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The Chronicles Of A Garden: Its Pets And Its Pleasures | by Miss Henrietta Wilson



Much has been written of late on small farms, and the profits thereof. Reading such works is pleasant and tempting, and sometimes one is inclined to wonder whether any profit could be made out of a shrubbery and garden of two acres. Thus cogitating one day, it came into my head to endeavour to record the pleasures of which these two acres have been the source; and surely in this world of care, and toil, and anxiety, what is a daily source of enjoyment may be counted profitable also...

TitleThe Chronicles Of A Garden: Its Pets And Its Pleasures
AuthorMiss Henrietta Wilson
PublisherRobert Carter & Brothers
Year1864
Copyright1864, Robert Carter & Brothers
AmazonThe Chronicles of a Garden: Its Pets and Its Pleasures

By The Late Miss Henrietta Wilson, Author Of " Little Things," Etc.

With A Brief Memoir By James Hamilton, D.D., F.L.S.

"I love my Garden! dearly love That little spot of ground! There 's not, methinks, (though I may err In partial pride,) a pleasanter In all the country round."

Mrs Southey.

"God Almighty first planted a garden : it is the purest of human pleasures; it is the greatest refreshment to the spirits of man."

Loud Bacon.

-Memoir Of Miss Henrietta Wilson
The good and gifted writer of the following pages was the daughter of Andrew Wilson, Esq., Main House. In early life she lost her mother, and for some years found a home with her grandmother in Queen ...
-Memoir Of Miss Henrietta Wilson. Continued
* Contributions to the Medical Mission Sick-Nurse Fund will be gratefully received by Mrs Sym, 37 George Square, Edinburgh. Her heart had long been affected by rheumatism, but it was not till mid-s...
-Introduction
Much has been written of late on small farms, and the profits thereof. Reading such works is pleasant and tempting, and sometimes one is inclined to wonder whether any profit could be made out of a sh...
-The Pleasures Of Work
The sun and sky,. The elements and seasons, as they change, Do find a worthy fellow-labourer there - Man free, man working for himself, with choice Of time, and place, and object. Wordsworth. ...
-The Pleasures Of Work. Continued
* Thorndale; or. Conflict of Opinion. Oh! the rapture of beauty, of sweetness, of sound, That succeeded that soft, gracious rain! With laughter and singing the valleys rung round, And the little...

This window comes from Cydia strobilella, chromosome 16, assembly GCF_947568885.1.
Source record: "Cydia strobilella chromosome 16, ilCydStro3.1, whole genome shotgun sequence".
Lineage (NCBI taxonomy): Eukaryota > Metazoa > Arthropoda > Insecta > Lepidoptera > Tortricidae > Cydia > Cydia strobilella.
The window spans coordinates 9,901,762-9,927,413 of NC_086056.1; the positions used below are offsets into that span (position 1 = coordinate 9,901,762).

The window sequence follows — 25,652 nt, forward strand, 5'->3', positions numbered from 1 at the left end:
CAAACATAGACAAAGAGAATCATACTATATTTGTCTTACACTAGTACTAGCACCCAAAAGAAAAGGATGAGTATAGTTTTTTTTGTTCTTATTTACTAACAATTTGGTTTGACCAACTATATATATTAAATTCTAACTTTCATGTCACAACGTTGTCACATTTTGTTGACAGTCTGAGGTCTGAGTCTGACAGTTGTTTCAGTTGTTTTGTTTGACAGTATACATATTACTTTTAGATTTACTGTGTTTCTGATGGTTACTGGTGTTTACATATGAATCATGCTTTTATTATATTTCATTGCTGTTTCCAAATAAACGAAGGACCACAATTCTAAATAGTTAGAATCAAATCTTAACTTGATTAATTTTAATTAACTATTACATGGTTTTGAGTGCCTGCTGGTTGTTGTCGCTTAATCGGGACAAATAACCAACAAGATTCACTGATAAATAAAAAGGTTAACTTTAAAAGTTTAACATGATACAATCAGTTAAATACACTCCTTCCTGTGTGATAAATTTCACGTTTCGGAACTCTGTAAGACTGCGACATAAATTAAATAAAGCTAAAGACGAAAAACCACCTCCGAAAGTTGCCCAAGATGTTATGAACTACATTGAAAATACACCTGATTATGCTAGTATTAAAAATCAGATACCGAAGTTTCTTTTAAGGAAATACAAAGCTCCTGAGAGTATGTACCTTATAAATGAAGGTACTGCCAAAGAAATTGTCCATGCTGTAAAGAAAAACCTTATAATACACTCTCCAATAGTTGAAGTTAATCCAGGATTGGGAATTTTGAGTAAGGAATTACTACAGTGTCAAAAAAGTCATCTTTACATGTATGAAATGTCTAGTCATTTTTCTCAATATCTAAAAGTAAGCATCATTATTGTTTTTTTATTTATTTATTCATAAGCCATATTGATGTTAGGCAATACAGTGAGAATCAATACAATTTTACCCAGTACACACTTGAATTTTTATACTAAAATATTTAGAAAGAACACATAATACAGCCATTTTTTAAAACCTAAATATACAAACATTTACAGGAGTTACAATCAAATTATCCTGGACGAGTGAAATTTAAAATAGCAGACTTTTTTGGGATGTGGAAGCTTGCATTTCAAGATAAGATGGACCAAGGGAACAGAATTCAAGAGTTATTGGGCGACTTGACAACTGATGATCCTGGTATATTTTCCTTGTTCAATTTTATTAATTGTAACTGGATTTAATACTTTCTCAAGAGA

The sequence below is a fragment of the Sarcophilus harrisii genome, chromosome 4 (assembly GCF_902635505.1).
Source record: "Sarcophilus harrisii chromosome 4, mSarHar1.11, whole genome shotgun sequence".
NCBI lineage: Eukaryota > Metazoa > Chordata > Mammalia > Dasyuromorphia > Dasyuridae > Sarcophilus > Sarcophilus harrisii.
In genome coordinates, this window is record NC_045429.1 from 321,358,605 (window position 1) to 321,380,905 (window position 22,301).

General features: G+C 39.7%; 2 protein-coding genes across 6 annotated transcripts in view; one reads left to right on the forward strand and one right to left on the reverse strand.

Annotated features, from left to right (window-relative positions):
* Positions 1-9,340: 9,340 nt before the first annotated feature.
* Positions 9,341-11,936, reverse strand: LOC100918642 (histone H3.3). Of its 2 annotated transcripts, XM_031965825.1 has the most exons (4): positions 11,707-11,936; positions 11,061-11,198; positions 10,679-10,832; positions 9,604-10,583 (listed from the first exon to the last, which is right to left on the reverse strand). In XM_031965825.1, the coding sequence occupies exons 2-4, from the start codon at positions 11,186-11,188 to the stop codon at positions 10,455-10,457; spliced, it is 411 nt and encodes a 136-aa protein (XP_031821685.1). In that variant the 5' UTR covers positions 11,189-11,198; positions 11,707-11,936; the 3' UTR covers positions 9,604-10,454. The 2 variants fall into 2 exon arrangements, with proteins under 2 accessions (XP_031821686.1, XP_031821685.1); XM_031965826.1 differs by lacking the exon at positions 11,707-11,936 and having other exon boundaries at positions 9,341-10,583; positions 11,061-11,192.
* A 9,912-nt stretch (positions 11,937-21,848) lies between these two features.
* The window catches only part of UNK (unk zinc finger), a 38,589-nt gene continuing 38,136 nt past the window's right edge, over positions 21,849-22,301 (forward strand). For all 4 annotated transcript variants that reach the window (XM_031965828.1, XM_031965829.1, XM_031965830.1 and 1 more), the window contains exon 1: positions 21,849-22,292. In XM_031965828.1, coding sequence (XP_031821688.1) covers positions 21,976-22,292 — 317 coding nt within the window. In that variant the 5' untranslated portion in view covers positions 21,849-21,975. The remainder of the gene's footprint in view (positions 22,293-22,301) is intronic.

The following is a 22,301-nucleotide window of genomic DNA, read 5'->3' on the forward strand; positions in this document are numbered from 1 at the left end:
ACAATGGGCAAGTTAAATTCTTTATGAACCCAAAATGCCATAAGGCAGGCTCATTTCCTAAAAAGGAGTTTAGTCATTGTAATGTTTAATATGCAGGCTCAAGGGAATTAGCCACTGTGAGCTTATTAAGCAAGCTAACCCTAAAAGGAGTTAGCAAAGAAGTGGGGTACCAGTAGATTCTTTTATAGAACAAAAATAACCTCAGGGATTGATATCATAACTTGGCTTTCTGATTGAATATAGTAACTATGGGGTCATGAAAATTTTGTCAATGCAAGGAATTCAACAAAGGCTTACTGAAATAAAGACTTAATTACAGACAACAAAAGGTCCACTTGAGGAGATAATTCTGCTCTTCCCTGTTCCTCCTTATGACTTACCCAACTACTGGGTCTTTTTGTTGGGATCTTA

-Trees, Evergreens And Shrubs
' Oh for a law, originating in the perception of comfort, and self-imposed, which should make the planting of a few trees an operation as certain as the building of a house! Men would live long...
-Trees, Evergreens And Shrubs. Part 2
I know few saunters more enjoyable than one along by a hedgerow in spring; and when, as you pause and linger in delight over the rich clusters of the hawthorn blossom, a breeze passes, and the ground ...
-Trees, Evergreens And Shrubs. Part 3
Were I attempting here a history or description of forest trees, it would be easy to fill pages with the fascinating theme; but I am sure those who love and appreciate well the beauty and variety of i...
-Trees, Evergreens And Shrubs. Part 4
The following pretty but fanciful allusions to the fungi found n woods is from a description of a woodland walk by Madame Gas-par in:- They are a singular race, and full of mystery. There are good...
-Trees, Evergreens And Shrubs. Part 5
There is one peculiar beauty about the variegated holly, the tints of its young and tender leaves; these assume the most delicate shades of white, pink, and green, each differing from the other, and m...
-Trees, Evergreens And Shrubs. Part 6
I fear the forester may be right when he strips the ivy off, lest it should strangle a young tree; but I am not writing for such, and must plead for and counsel a frequent use of this beautiful evergr...
-Trees, Evergreens And Shrubs. Part 7
However much our evergreens are valued, admired, and enjoyed in winter, we begin to look eagerly forward in spring to the budding of our shrubs, and who would not feel the blank the removal of these w...
-Spring
Spring! Summer! Autumn! Of all three, Whose reign is loveliest there? Oh! is not she who paints the ground, When its frost fetters are unbound. The fairest of the fair? I gaze upon her viol...
-Spring. Part 2
One of our triggest little spring plants is the Cheiranthux alpuia, sometimes called the small wallflower. It is very easily propagated, for if a plant of it is torn in pieces, every bit will strike r...
-Spring. Part 3
To return to the heresy with which I started - that some flowers may be occasionally allowed to bloom at the roots of other plants - the snowdrop may be named as one which has a peculiarly pleasing ef...
-Spring. Part 4
Dear spot, which we have watch'd with tender heed, Bringing the chosen plants and blossoms blown Among the distant mountains, flower and weed, Which thou hast taken to thee as thy own, Making all kin...
-Spring. Part 5
The gradual bursting forth of buds and leaves on shrub and tree is a daily source of spring enjoyment; the elder and honeysuckle shew their purple buds early; the lilacs and flowering currants follow ...
-Spring. Part 6
Let me caution the inexperienced, however, against the danger of weakening the young plants when thus forcing them. It is not easy to regulate the due supply of air; and if too rapidly forced at first...
-Spring. Part 7
Taking notes of our experiments as here advised is very necessary, if we really wish to profit by experience; for it is rarely safe to trust one's memory while trying experiments, and inaccurate infor...
-Summer
As now, on some delicious eve, We, in our sweet sequester'd orchard-plot, Sit on the tree crook'd earthward; whose old boughs. That hang above us in an arborous roof, Stirr'd by the faint gale of dep...
-Summer. Part 2
For all that meets the bodily sense I deem Symbolical - one mighty alphabet For infant minds; and we in the low world. Placed with our backs to bright reality, That we may learn with young unwounded ...